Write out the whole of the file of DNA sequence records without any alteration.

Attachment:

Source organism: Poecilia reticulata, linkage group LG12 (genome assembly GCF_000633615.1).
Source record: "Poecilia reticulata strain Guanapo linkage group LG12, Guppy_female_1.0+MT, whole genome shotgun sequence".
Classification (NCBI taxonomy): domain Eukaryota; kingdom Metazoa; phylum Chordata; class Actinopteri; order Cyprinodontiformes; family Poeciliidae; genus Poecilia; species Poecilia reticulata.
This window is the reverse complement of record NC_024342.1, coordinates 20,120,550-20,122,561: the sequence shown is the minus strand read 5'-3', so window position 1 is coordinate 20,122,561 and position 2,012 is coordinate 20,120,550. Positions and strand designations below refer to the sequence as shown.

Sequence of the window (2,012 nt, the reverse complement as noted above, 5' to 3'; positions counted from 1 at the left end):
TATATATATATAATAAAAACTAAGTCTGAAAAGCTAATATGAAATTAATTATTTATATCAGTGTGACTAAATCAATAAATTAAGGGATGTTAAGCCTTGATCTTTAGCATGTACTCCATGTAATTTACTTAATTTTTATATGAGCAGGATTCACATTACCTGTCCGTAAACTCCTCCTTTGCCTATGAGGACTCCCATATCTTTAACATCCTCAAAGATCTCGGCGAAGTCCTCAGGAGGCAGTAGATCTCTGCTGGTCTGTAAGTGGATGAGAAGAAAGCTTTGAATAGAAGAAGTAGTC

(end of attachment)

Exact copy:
Source organism: Poecilia reticulata, linkage group LG12 (genome assembly GCF_000633615.1).
Source record: "Poecilia reticulata strain Guanapo linkage group LG12, Guppy_female_1.0+MT, whole genome shotgun sequence".
Classification (NCBI taxonomy): domain Eukaryota; kingdom Metazoa; phylum Chordata; class Actinopteri; order Cyprinodontiformes; family Poeciliidae; genus Poecilia; species Poecilia reticulata.
This window is the reverse complement of record NC_024342.1, coordinates 20,120,550-20,122,561: the sequence shown is the minus strand read 5'-3', so window position 1 is coordinate 20,122,561 and position 2,012 is coordinate 20,120,550. Positions and strand designations below refer to the sequence as shown.

Sequence of the window (2,012 nt, the reverse complement as noted above, 5' to 3'; positions counted from 1 at the left end):
TATATATATATAATAAAAACTAAGTCTGAAAAGCTAATATGAAATTAATTATTTATATCAGTGTGACTAAATCAATAAATTAAGGGATGTTAAGCCTTGATCTTTAGCATGTACTCCATGTAATTTACTTAATTTTTATATGAGCAGGATTCACATTACCTGTCCGTAAACTCCTCCTTTGCCTATGAGGACTCCCATATCTTTAACATCCTCAAAGATCTCGGCGAAGTCCTCAGGAGGCAGTAGATCTCTGCTGGTCTGTAAGTGGATGAGAAGAAAGCTTTGAATAGAAGAAGTAGTC